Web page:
Projects such as the development of the Northfax Gateway will most likely be scaled down under a new Comprehensive Plan. The mayor and City Council hope to see redevelopment and not more new development of the area. The Central Fairfax Chamber of Commerce though would like to see a continuation of the development of the Gateway and other areas. Vice Chairman of Governmental Affairs for the CFCC Bruce Jennings has stated that too much is being read into the election of Lederer in the fall. He believes that the citizens still want growth and would like to see "development that is commercially and economically feasible."

DURING THE 2000 ELECTIONS, voters in Fairfax passed a referendum approving the increase in the acquisition of park lands at a .05 cent increase in taxes. In December of that year, the Open Space Citizens Advisory Committee (OSCAC) was established to oversee the acquisition of new lands for park space.

After the elections in 2002, the City Council voted to purchase 42 acres of land. Some of the land is near Rebel Run and an area in front of Mosby Woods. The land was going to be used to build several town houses and a high-rise hotel.

So far objections to the project have been from the Central Fairfax Chamber of Commerce (CFCC), which, although it has not taken an official stance on the issue, has voiced sentiments that businesses should not be taxed for the acquisition of new properties, because the parklands will serve to benefit mainly residents of the area. Bruce Jennings, the CFCC representative on the OSCAC, in a written statement wrote, "The Chamber does not approve of the proposed tax increase on its members since the anticipated use and benefit of such funds is expected to be substantially residential."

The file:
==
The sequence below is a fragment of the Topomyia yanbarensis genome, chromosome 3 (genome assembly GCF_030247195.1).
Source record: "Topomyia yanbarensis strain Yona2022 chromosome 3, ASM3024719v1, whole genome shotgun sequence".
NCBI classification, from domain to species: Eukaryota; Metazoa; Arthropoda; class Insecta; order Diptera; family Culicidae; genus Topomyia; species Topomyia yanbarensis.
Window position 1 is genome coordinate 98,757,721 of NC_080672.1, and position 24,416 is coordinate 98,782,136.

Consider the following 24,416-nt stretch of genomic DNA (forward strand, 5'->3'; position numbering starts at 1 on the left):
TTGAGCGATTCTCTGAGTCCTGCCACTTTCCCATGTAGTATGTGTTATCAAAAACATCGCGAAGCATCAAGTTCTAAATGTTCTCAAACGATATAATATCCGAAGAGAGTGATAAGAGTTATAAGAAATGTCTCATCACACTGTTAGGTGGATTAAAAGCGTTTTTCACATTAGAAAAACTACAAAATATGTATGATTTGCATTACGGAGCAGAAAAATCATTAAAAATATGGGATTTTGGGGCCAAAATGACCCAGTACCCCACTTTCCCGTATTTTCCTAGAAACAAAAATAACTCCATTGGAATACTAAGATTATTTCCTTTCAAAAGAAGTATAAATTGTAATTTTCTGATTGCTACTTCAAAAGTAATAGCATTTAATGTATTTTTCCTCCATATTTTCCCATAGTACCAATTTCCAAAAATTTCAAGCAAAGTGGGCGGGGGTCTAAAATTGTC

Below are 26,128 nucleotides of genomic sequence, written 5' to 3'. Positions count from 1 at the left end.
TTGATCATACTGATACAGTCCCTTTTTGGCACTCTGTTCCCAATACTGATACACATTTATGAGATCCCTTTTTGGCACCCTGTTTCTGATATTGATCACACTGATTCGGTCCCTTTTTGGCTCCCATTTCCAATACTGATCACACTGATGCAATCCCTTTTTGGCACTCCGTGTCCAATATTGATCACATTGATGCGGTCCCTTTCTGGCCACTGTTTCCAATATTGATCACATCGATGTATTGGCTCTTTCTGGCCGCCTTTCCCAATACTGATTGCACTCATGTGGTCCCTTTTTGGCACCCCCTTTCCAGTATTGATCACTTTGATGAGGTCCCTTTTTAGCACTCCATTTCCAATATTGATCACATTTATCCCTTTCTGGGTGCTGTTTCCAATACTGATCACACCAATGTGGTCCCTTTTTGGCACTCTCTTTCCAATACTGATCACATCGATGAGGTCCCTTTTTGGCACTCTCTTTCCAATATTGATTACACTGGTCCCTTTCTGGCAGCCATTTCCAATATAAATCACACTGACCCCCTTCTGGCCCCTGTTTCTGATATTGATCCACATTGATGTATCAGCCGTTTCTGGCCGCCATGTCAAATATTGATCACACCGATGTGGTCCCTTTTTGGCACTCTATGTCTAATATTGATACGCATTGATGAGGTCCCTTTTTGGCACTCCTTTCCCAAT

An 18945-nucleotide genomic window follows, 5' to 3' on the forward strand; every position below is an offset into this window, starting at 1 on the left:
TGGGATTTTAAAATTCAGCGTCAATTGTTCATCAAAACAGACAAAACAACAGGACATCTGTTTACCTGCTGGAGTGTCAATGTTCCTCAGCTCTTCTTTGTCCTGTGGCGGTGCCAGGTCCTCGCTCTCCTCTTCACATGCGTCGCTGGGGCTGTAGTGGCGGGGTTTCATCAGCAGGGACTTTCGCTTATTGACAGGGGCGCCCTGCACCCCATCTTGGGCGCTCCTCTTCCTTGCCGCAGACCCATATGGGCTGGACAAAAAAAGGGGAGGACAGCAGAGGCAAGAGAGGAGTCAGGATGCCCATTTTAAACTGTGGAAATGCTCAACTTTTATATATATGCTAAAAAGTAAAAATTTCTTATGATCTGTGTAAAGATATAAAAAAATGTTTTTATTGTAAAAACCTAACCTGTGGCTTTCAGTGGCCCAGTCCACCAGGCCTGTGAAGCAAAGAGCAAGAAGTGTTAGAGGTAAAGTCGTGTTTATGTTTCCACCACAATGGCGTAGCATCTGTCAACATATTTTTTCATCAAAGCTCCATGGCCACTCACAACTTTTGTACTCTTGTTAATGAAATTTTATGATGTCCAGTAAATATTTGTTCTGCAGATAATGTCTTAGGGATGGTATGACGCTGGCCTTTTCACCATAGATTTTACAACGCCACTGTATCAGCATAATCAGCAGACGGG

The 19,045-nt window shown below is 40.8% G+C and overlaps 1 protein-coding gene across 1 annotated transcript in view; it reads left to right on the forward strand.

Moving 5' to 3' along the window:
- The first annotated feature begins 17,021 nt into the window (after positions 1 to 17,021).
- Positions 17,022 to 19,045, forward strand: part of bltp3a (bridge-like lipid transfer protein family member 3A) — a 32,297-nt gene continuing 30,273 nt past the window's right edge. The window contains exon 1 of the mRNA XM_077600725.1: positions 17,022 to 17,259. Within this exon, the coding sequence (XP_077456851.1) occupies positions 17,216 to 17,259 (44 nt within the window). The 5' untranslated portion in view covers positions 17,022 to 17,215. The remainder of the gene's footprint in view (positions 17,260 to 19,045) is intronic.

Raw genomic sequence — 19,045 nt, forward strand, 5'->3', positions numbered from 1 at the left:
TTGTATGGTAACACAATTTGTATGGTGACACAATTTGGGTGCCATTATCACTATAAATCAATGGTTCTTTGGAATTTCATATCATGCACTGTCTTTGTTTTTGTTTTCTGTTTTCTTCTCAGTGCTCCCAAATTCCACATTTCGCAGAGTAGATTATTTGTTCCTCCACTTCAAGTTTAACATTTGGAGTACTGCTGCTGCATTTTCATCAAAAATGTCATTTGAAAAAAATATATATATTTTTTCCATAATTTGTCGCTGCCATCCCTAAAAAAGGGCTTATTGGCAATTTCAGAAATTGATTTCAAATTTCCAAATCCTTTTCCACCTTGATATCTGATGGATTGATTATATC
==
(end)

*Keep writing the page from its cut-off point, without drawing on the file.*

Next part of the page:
Jennings believes that the city is making a mistake by continuing to condemn property and pay high rates to acquire that property. He said that the city does not have the necessary funds to continue with its expenditures. The tax increase, according to Jennings, will not support the amount of land the city is planning to buy. Jennings believes the solution to the city's problems would lie in negotiating with developers and working out some proffer agreements. This would be more fiscally responsible while allowing for the city's acquisition of parklands.

A VOTER REFERENDUM calling for the use of $20 million to renovate City Hall was approved in last November's elections. The measure was passed by a 2-1 vote and was recently signed off during a City Council work session. The two main components of the City Hall renovation will be the expansion of City Hall and the movement of the police department from Van Dyke Park to City Hall.